I kid the hippies, but they're a good, peaceful people. So peaceful, in fact, that later on, as I watched Eilen Jewell in the Dance Tent, I wondered just what one would have to do at GrassRoots to really get someone to take a swing at you. I came up with some ideas. Some of the ones I'm more comfortable sharing in a public forum include:

*Setting up a tent next to the antiwar tent at which we could pass out leaflets detailing the highlights of the Bush presidency and hand out stickers that read "Yes to War!"
*Renting out a flatbed, gas-guzzling truck and driving it around the infield while blasting Lee Greenwood and Toby Keith songs from a boombox.
*Serving food only in styrofoam containers and, then, as each person disposed of his/her styrofoam in the trash can, throwing a match into the can, thus creating a pretty sweet burn barrel.

Maybe next year we'll test it all out. I'm still not sure we'd incite violence, though. And that's a testament to the fine, upstanding people that head to GrassRoots. Sure, a few of them looked a little rough by Sunday evening, but they're good folks who come to a festival not just for the scene but actually to listen to the music.

Oh yeah, the music. I caught snippets of a few different bands and most of the Duhks' set, but I focused all of my attention on Slo Mo and the Avett Brothers. I put together something for Popcorn Youth, the arts blog for the Ithaca Times, so head over there if you wanna read all about it, as well as other GrassRoots reviews and lots of other stuff.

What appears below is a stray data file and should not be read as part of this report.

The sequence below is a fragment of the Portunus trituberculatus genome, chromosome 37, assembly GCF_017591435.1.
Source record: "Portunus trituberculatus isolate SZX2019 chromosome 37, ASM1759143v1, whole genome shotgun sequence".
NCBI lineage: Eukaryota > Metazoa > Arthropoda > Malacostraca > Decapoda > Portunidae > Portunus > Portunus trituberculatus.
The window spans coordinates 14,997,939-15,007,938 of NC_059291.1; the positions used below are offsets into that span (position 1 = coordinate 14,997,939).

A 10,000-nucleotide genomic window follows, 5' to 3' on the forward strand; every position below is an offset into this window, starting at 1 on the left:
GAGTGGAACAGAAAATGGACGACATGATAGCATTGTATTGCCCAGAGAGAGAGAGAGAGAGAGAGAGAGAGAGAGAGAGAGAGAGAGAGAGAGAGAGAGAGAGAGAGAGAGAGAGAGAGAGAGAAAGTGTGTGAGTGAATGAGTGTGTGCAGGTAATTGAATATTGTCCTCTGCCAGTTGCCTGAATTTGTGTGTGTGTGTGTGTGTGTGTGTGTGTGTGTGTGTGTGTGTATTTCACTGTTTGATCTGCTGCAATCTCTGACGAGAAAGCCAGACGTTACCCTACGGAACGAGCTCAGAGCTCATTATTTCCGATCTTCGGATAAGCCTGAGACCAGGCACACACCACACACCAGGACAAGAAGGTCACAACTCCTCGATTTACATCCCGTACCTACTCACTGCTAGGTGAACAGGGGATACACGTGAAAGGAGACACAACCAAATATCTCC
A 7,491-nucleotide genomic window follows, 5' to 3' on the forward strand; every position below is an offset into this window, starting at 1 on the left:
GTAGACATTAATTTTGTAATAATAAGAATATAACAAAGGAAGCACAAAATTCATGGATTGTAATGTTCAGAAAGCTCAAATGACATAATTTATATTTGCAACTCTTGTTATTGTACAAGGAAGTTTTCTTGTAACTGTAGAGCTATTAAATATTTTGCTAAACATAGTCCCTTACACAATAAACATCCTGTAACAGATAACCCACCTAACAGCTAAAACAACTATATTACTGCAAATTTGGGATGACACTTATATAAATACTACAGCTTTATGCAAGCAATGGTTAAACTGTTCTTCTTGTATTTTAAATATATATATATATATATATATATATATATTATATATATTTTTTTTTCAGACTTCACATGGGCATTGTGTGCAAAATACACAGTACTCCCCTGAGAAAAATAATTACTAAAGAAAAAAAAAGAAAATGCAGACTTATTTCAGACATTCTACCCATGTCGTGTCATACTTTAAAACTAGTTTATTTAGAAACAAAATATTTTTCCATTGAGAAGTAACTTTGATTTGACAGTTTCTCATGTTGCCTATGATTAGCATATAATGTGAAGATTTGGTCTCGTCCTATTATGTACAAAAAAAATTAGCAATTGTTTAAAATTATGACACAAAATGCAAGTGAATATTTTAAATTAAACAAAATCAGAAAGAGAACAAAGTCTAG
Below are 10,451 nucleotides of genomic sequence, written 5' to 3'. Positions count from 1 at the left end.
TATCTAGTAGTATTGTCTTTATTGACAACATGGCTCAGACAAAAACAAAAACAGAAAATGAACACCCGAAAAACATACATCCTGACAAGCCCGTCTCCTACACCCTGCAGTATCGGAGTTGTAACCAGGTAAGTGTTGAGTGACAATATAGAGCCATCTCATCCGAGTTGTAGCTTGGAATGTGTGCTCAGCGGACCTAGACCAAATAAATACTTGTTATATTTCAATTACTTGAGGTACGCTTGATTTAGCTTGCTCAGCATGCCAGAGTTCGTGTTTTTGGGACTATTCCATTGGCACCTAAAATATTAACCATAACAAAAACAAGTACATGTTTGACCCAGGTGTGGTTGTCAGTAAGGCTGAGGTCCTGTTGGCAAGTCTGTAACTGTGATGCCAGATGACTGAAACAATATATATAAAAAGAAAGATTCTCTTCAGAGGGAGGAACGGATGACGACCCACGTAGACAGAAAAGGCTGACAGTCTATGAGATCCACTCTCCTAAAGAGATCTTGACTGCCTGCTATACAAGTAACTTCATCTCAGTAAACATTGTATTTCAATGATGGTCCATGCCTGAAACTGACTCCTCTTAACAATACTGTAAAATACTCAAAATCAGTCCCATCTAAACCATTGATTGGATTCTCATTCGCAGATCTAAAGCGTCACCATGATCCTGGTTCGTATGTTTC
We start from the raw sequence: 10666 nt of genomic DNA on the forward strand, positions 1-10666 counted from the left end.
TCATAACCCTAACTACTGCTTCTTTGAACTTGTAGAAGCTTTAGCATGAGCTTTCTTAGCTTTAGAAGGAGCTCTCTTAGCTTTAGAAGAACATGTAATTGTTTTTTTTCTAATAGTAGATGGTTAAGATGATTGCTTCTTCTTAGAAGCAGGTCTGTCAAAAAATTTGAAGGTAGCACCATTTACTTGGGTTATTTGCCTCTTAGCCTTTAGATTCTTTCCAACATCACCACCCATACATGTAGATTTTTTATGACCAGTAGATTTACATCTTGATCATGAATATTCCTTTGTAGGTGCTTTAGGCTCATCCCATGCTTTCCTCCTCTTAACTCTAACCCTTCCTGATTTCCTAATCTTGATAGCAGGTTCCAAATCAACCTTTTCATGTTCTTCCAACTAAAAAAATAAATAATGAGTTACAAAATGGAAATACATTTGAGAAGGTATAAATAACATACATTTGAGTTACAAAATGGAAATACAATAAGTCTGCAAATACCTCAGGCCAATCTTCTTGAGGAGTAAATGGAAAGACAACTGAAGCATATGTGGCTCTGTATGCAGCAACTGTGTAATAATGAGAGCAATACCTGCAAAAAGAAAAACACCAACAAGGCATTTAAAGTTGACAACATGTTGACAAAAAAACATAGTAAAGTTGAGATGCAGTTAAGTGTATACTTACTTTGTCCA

It looked something like this (though occasionally not quite as blurry):

Monday, July 22

After breakfast at Hal's Deli and another record-buying run at Autumn Leaves, it was time for my vacation to end and to head on the Shortline bus back home. It was a pretty good music run. I'll start another run tomorrow with Riders in the Sky and the Carolina Chocolate Drops at Rockefeller Park, followed by Billy Joe Shaver at Joe's Pub, and perhaps Sometymes Why at the Living Room.

But now it is once again time for rest.

1 comment:

amanda said...

I wish I had known Eilen Jewel was there this year. I just heard her on XM radio would have liked to see that. How was her performance?